Impact of D-Day

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Soldiers leaving a boat and in the water of Omaha Beach, Normandy, during World War II.
Assault landing, one of the first waves at Omaha Beach, Normandy. The Coast Guard caption identifies the unit as Company E, 16th Infantry, 1st Infantry Division. Photo courtesy of Center of Military History.

D-Day affected the world on a large scale. It affected individuals on a personal scale.

As we celebrate the 75th anniversary of D-Day, the largest amphibious attack in history, we honor the thousands of Allied servicemembers who lost their lives in France in an effort to save the world from tyranny.

D-Day, so called because it was Day 1 of the invasion, was a brutal and important day toward Allied victory in World War II.

It also had a lasting effect in a different way.

A 90-year-old French woman who lives feet from a Normandy beach, for example, reported she hasn’t stepped foot on the beach since she was a teenager, when she saw bodies of Allied servicemembers strewn along the sand.

Untreated trauma can haunt for a lifetime. It’s never too late to get help.

We can help.

We’ve been busy

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Spring has been busy for The PEACH Pit: We hosted three events from April 12 through May 3.


A woman in jeans walks a black horse around an arena.
Participants select a partner and share a stroll around the arena.

First up was our Renew and Reconnect Retreat for women. Cathy Woods Yoga facilitated the retreat, which included physical and emotional parallels between yoga and horsemanship.

Next, we partnered with Minds-n-Motion to host the Fundamentals of Psychodynamic Equine Assisted Trauma Therapy training,

A black horse has its nose near a woman's nose. The woman has white hair.
A horse and a human connect

which became an international affair. The primary trainer, Ilka Parent, is from Germany, and her team came from Germany and Connecticut. We also had participants from Norway,  Alaska, Colorado, Tennessee and Georgia.

The training helped participants understand how trauma affects the brain and how horses can help clients process trauma.

Our Horsepower and Heroes Retreat for women Veterans was our best yet. For the third consecutive retreat, our facilitators returned: Demetria Cannady led the vision board session. Lisa Cummings, Air Force Veteran, led yoga. Laurie Reisman led meditation, mindfulness and Qi Gong. Donna Watkins and Paige Jobe facilitated the equine-assisted learning session. Donna also facilitated Accelerated Resolution Therapy sessions, and Lisa conducted Phoenix Rising Yoga Therapy sessions.

Along with offering various nontraditional therapy models, we added Pounding, an aerobic activity that incorporates rhythmic drumstick pounding. Check out the video below with Leia Williams Hunley facilitating. 

Macon’s WMAZ covered that event.

Next up: the Peach-Quest Social Skills Summer Camp in July.



(POSTPONED) Workshop: Horses as Co-Therapists for the Military

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Horse walking near traffic cones, pool noodles and poles.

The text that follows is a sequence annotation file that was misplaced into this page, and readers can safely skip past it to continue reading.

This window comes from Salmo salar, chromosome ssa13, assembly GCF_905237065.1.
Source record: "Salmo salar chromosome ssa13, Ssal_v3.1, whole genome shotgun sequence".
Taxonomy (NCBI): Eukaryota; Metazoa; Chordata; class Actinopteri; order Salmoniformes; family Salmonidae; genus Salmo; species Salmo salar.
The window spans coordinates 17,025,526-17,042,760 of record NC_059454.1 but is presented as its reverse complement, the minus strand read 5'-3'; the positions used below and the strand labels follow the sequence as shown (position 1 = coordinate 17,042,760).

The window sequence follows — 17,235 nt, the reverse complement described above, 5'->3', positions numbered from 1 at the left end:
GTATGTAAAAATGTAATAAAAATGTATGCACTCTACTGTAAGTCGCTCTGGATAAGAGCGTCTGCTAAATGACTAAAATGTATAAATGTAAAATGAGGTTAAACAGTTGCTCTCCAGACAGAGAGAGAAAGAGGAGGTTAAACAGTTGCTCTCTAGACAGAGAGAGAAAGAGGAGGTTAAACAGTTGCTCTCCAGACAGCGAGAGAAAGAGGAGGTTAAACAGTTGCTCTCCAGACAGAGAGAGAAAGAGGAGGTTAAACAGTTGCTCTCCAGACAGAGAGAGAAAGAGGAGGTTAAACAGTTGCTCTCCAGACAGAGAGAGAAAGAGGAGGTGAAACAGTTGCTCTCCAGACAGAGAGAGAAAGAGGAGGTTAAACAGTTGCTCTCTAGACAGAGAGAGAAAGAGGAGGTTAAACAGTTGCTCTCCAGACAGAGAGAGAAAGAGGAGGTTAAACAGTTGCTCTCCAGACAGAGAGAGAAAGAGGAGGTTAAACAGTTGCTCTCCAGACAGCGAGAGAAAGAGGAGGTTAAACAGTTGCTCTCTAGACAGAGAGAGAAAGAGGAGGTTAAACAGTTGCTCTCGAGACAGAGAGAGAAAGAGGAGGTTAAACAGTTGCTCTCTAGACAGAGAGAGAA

Equine-assisted activities incorporating the Equine Assisted Growth and Learning Association (EAGALA) model are gaining more and more interest all over the world.

We’re offering a four-day workshop to introduce you to the model and walk you through techniques to help military clients and others who need help dealing with post-traumatic stress issues.

Register today.

The National Guard: Always helping in disasters

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Throughout my lifetime, I’ve heard of the National Guard helping out during disasters and emergencies in this country. Flooding, fires, evacuations. Whatever the governor needed done within the state.

Now, they’re helping areas heavily affected by the recent wintry conditions: Virginia, the District of Columbia, Delaware, Maryland and other places.

Because members of the National Guard are local folk (our neighbors), we may not think of them as susceptible for post-traumatic stress disorder.

Think of Hurricane Katrina and the horrific flooding, deaths and subsequent state of affairs in Now Orleans. The National Guard was called up.

PTSD happens after some sort of trauma. Flooding, fires, evacuations can be traumatic. Traumas affect different people in different ways.

Those service members have always been here to help us. Some of them have had to help us even when they have suffered loss. Some may hide behind toughness and may deal with their trauma in private, not seeking help.

Some reactions to to trauma are:

  • Fear or anxiety:
    • You may feel tense or afraid;
    • Be agitated and jumpy;
    • Feel on alert.
  • Sadness or depression:
    • You may have crying spells;
    • Lose interest in things you used to enjoy;
    • Want to be alone all the time;
    • Feel tired, empty, and numb.
  • Guilt and shame:
    • You may  lash out at your partner or spouse;
    • Have less patience with your children;
    • Overreact to small misunderstandings
    • Act in unhealthy ways: drink, use drugs, or smoke too much; drive aggressively; neglect your health; avoid certain people or situations;

PTSD has four types of symptoms.

  • Reliving the event (also called reexperiencing)
  • Avoiding situations that remind you of the event
  • Negative changes in beliefs and feelings
  • Feeling keyed up (also called hyperarousal)

If you’re in the National Guard and experience any of symptoms or reactions, don’t suffer alone. What you’re experiencing is normal and can be treated. If you have these issues for more than three months, get help.

If you’re a friend, neighbor or just caring person, as you’re tucked in the warmth of your home, think about our home-grown heroes who are out making sure we’re safe. Know that despite their tough exterior, they may need help, too.